In the Texas suburb of Deer Park, near Houston, a fire continued to burn for a third day on Sunday, according to a business representative.
An explosion in an olefins plant, which is used to produce polymers and rubber, caused the fire to start on Friday in the late afternoon.
The fire was extinguished for a few hours on Saturday morning before it reignited around 3 p.m. CDT (2000 GMT), said Shell spokesperson Curtis Smith.
No injuries were reported from the fire. Nine people were evaluated and released at local hospitals on Friday for possible chemical exposure.
Water is being sprayed onto the fire to keep it under control until the chemicals, which were being processed at the time of the explosion, burn away, Smith said.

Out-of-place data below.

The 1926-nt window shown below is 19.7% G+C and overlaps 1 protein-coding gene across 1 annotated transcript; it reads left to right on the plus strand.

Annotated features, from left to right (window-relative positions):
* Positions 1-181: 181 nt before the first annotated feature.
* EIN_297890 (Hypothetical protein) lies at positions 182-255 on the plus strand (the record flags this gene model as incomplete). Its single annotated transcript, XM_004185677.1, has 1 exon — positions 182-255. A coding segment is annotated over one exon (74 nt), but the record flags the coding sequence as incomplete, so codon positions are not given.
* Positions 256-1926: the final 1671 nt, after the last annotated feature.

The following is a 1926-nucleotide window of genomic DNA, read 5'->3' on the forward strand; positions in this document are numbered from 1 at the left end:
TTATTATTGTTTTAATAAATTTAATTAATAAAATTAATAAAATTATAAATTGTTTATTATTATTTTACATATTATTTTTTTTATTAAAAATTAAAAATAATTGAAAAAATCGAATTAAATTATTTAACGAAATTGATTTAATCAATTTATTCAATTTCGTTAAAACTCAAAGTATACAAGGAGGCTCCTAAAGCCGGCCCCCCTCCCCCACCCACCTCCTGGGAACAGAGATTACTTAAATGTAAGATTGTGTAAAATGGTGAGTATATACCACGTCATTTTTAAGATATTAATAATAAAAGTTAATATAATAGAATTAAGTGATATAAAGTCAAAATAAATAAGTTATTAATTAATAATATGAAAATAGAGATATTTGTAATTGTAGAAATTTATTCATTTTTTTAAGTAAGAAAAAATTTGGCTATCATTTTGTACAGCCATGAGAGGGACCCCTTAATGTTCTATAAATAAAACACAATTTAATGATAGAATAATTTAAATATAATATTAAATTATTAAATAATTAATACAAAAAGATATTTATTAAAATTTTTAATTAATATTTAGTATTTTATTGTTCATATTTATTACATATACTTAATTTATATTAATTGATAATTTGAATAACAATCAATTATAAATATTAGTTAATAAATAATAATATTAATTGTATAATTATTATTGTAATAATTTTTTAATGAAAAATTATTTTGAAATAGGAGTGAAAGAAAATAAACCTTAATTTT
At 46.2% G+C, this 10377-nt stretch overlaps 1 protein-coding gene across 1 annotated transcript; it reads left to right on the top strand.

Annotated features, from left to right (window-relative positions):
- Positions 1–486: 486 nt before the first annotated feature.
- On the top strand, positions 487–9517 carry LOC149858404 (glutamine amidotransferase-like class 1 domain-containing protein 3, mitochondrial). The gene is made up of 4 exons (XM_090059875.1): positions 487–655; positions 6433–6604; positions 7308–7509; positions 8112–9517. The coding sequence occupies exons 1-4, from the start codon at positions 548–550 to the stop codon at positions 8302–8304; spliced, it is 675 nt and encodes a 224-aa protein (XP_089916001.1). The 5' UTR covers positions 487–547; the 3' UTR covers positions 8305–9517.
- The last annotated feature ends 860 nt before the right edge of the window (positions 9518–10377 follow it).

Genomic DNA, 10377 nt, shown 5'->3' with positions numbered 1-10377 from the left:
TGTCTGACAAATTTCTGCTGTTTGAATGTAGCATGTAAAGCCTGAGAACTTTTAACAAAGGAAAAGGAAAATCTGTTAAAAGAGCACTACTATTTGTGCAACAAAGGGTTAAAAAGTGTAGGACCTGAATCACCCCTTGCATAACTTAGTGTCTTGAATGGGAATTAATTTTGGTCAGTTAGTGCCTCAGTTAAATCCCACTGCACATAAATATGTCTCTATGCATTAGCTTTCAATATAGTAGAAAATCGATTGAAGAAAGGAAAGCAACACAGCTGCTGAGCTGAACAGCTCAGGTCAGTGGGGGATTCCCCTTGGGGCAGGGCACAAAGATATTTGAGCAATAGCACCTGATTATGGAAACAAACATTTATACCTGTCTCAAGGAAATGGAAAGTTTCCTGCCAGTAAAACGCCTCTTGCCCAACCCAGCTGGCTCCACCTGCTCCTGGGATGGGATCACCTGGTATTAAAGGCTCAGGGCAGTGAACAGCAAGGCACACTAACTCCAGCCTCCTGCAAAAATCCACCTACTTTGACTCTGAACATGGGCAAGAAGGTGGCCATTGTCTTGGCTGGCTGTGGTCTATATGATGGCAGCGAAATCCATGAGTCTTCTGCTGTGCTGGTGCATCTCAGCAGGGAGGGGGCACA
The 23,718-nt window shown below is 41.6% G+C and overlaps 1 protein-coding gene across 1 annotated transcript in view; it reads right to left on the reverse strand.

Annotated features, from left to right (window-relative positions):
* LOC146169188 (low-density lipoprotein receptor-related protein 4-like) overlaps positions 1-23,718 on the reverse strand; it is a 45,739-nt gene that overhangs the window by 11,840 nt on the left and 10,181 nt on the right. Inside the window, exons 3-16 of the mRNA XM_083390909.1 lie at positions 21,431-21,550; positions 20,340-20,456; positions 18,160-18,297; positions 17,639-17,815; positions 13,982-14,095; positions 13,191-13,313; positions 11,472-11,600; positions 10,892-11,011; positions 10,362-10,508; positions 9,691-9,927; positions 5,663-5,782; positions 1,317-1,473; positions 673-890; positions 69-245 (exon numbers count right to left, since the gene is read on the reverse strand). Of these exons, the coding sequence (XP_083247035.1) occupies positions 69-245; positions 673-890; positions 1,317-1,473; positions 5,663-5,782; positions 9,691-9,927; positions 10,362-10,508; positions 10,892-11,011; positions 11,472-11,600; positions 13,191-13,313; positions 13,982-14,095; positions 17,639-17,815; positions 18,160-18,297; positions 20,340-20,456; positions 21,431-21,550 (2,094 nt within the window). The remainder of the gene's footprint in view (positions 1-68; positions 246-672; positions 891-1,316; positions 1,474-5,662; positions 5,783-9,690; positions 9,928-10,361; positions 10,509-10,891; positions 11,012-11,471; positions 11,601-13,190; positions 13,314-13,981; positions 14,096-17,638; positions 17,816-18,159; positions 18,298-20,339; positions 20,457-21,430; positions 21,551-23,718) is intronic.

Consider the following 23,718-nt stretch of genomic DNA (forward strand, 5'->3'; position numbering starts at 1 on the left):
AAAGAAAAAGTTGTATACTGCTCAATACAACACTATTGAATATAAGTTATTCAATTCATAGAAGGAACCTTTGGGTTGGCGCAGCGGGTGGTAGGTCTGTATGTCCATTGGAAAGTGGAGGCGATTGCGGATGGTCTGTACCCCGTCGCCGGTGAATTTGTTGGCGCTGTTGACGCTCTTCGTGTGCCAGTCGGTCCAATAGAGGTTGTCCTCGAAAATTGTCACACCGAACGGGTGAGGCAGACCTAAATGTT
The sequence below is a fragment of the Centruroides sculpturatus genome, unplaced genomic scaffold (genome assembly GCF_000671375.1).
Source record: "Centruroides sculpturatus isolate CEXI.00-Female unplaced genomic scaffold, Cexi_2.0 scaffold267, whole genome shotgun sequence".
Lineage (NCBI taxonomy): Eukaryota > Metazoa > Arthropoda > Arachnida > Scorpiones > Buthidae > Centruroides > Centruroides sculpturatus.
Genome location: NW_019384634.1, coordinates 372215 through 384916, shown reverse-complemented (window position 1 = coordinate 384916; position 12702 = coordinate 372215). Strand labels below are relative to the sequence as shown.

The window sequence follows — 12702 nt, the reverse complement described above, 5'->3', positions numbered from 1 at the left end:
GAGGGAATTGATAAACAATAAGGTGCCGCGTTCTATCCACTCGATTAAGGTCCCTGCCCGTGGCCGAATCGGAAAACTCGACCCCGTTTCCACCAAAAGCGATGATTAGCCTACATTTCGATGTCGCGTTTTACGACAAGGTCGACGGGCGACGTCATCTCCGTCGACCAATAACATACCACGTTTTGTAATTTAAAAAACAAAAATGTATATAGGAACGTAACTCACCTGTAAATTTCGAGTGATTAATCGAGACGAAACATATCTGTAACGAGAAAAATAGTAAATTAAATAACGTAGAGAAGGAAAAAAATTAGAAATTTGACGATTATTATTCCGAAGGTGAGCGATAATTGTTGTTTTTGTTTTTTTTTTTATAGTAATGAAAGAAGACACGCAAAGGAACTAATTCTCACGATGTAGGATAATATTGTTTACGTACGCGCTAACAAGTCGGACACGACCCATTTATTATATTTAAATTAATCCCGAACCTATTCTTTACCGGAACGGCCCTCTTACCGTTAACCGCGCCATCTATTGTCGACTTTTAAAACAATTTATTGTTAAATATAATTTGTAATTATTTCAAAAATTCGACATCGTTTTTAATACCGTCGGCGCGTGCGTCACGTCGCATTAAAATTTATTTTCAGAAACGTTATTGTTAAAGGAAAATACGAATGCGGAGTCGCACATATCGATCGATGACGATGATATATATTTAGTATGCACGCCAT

Water may continue to be sprayed for up to 36 hours after the fire is extinguished to keep nearby equipment cool, he said.
Water runoff has exceeded the chemical plant’s wastewater capacity and is being diverted into the Houston Ship Channel, Smith said. A boom has been deployed in the channel to contain any chemicals that may be carried by the water runoff.
Smith said air monitoring in neighboring communities “has not detected any harmful levels of chemicals” from the fire.
Jennifer Hadayia, executive director of Air Alliance Houston, said Shell’s statements about risks to the community were self-serving.
“History has shown that these early statements are for the benefit of industry public relations and not public health,” Hadayia said.
Olefins units are the central units in petrochemical complexes, producing ethylene, butadiene and propylene from hydrocarbon feedstocks.